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Sam Smyth: Huge investment in Ireland can't be counted in dollars

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WHATEVER other bounty US President Barack Obama brings with him this morning, or whatever wealth of memories he leaves behind tomorrow, there will be no money from America.

The president will not be carrying an open chequebook on his whistle-stop Irish visit, nor will the belly of Air Force One bulge with gold bullion when it touches down.

He doesn't have the authority to do bailouts, even for countries with an umbilical link to his mother -- and when it comes to charity, Kenya, his father's homeland, has a better argument.

Neither does the US Congress throw dollars like rose petals on foreign fields to ease the path of a first-term president seeking re-election.

Yet some people who should know better have been hinting that the arrival of Obama could somehow help the Government's bargaining position on bailout loans.

Just because he will be visiting France later this week, wishful thinking has it that President Nicolas Sarkozy will be quietly lobbied by Obama for a better deal on EU interest rates for Ireland.

It would be unthinkable and unprecedented for the US to interfere in any discussion Ireland may have on the repayment of loans to the EU or ECB.

Obama has indicated that he supports Ireland's low corporation tax -- and when US companies have €158bn invested in Ireland, there is an element of self-interest.

He will be meeting Sarkozy, a staunch opponent of our low corporation tax rate, at meetings of the G8 and G20 after his trip to London.

And when he is speaking to Sarkozy, the words of Thomas Donohue, the powerful President of the American Chamber of Commerce, may still be ringing in his ears.

Donohue met members of the Irish Government last week and pointed out that US investment in Ireland is more than the country's combined investments in China, India, Brazil and China.

But Obama has his own ideas about US companies paying low taxes overseas that he would like to see boost the American economy.

Yet there will clearly be an enormous fund of goodwill for him throughout Ireland, and the president is, we are assured, deeply curious about the part of him that is Irish.

Obama's appointment of Hillary Clinton as Secretary of State practical reinforced the US commitment to Northern Ireland. There has been a US consulate in Belfast since 1796 and that has been given a higher profile under this administration.

Obama has also kept up the St Patrick's Day tradition in the White House that has given successive Irish governments unique access to the heart of the US administration.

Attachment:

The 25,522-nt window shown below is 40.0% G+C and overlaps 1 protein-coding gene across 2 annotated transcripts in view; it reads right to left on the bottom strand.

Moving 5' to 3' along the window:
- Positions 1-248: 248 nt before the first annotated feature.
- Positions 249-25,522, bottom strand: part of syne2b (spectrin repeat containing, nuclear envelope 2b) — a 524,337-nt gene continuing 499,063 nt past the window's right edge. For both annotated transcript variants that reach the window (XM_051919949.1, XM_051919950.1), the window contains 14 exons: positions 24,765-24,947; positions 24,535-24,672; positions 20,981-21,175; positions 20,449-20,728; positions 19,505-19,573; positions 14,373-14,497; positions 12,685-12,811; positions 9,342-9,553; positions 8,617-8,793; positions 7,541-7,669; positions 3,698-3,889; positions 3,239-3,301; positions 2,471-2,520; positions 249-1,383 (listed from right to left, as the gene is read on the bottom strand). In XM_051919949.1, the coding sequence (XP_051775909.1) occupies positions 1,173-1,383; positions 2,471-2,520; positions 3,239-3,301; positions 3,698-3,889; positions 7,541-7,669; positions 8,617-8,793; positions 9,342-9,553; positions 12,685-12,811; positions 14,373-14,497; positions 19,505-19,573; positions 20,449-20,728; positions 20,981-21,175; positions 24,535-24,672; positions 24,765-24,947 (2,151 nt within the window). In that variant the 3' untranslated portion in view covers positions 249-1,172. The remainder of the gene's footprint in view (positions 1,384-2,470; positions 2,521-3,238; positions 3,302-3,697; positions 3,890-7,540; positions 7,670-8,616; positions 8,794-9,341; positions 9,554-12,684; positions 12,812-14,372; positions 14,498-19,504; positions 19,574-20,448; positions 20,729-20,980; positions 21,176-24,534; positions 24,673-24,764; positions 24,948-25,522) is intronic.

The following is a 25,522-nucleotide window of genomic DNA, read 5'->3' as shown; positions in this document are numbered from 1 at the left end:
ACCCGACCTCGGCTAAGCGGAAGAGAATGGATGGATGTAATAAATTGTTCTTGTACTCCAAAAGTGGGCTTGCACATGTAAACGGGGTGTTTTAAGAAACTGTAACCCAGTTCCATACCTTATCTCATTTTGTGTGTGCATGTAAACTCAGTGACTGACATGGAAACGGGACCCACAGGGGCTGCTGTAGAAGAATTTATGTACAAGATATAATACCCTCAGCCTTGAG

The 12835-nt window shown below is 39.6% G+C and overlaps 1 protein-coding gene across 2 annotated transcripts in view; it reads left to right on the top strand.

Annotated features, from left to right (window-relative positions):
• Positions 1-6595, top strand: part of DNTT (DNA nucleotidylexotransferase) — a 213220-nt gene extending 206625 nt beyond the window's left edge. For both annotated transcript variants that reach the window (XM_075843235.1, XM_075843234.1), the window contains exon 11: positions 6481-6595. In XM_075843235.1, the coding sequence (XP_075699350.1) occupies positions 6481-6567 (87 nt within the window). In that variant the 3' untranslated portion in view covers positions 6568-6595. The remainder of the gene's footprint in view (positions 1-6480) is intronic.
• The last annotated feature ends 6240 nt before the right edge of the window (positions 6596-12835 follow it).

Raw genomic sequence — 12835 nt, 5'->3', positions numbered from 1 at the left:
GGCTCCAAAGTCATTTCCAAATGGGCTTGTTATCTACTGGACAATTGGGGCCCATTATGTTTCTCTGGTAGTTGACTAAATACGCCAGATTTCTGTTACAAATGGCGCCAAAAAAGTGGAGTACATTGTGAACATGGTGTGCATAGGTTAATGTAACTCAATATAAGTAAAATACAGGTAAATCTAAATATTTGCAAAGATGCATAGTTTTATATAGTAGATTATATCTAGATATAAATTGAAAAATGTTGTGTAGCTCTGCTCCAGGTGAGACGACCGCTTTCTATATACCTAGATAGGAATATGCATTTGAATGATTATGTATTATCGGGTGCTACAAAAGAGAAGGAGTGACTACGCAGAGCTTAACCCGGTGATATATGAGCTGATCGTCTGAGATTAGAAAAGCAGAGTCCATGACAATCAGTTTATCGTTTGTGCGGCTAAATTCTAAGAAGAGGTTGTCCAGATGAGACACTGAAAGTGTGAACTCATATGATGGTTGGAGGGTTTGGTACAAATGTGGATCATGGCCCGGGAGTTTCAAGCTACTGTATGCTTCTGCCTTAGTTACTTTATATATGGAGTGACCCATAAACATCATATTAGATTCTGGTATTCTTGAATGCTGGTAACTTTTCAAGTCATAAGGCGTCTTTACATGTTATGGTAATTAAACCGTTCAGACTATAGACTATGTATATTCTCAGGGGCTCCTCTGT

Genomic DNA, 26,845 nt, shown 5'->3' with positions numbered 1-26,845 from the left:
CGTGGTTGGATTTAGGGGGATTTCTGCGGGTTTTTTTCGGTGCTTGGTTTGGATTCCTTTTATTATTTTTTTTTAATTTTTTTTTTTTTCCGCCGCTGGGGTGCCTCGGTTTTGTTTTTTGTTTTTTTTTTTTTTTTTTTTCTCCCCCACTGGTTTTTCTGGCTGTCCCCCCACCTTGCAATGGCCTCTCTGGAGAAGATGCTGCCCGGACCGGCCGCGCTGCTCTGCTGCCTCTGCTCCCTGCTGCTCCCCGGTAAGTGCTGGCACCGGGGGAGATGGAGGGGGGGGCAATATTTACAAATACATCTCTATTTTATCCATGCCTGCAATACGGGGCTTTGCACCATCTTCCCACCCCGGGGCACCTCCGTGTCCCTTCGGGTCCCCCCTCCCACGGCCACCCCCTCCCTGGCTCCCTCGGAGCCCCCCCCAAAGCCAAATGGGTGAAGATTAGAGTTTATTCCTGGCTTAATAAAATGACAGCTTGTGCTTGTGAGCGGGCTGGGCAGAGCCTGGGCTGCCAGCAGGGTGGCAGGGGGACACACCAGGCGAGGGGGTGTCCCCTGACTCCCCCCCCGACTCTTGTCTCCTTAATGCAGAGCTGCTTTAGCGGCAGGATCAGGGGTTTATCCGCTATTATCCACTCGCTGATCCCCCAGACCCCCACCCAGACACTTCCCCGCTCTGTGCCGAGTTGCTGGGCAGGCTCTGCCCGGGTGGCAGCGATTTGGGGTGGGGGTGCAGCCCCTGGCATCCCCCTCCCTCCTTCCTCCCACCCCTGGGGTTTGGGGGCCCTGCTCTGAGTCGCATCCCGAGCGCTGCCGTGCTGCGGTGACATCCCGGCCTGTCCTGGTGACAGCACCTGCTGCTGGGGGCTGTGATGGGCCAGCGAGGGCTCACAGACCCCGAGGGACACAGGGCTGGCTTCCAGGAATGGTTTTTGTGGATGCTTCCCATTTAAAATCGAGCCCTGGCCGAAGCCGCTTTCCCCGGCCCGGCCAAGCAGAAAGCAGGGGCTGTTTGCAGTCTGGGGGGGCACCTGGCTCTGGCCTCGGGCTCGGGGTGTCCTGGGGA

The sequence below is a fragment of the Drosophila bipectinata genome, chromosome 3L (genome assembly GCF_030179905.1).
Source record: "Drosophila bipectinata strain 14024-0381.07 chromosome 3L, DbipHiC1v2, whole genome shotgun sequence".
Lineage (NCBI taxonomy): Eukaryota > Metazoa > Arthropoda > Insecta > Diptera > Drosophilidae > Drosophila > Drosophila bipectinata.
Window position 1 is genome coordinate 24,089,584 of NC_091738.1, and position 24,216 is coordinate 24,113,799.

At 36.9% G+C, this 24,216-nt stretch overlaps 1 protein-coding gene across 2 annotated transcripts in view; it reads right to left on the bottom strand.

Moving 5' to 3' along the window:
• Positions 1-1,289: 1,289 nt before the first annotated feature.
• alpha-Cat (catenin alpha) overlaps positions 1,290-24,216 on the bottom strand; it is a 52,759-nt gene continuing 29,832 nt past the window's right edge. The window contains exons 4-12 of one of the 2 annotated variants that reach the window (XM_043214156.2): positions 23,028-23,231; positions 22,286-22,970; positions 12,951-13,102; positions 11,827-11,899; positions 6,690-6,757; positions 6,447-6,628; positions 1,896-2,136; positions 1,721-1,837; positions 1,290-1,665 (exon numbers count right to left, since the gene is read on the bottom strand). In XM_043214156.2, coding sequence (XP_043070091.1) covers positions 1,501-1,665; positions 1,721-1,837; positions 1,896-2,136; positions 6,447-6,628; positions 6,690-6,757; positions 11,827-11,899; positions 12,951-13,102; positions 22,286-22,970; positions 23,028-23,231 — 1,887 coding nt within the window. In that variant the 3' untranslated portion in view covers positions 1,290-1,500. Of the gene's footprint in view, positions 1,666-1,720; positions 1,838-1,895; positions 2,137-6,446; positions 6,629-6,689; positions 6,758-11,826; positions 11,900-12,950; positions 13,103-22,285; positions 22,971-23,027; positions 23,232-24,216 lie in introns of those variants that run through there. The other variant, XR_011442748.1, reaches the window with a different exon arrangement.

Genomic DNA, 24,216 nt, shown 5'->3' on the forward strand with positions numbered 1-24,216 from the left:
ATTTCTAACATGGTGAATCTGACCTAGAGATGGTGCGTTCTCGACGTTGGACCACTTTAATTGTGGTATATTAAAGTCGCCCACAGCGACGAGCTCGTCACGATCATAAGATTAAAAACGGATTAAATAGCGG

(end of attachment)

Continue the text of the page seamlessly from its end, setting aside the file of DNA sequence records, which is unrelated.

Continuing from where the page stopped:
Living in Chicago when it was run by the Daly family must have given him, and his wife Michelle, whose family is steeped in the Democratic Party, an insight into the Irish.

Although it is not spoken of as a "special relationship", a visit to Ireland has been a rite of passage for nearly every US president after John F Kennedy came in 1963: Richard Nixon, Ronald Reagan, Bill Clinton and George W Bush followed.

Britain, which fought alongside its former colony in two world wars, claims a "special relationship" and Israel has enjoyed enormous support and patronage.

Yet when Ireland has sought help, the US has been a good and generous friend and those close ties were achieved by artful diplomacy, particularly since the early 1980s.

Getting the support of former president Reagan and the Speaker of Congress, Tip O'Neill, crucially shifted the axis of influence in Washington away from Britain at a very sensitive time.

Reagan only called to the home of one foreign ambassador in Washington -- and Sean Donlon solemnly gifted an Irish dog to the White House.

O'Neill pushed Reagan, who needed his political support in Congress, and he pressed British prime minister Margaret Thatcher to buy into the Anglo Irish Agreement.

The US has been very generous to Ireland in recent years. As Taoiseach, the late Garret FitzGerald persuaded Reagan to support the International Fund for Ireland. And over the past 25 years, that fund has distributed €750m to projects in border areas.

Clinton was vital in the peace process leading to the Good Friday Agreement in 1998 and George W Bush pressed Ian Paisley in 2006 to sign up to the St Andrew's Agreement.

Now the 44th US president is calling to inspect America's enormous investment in Ireland that could not be counted in dollars -- and get up close and personal with that part of his DNA that left Moneygall for the US.

Irish Independent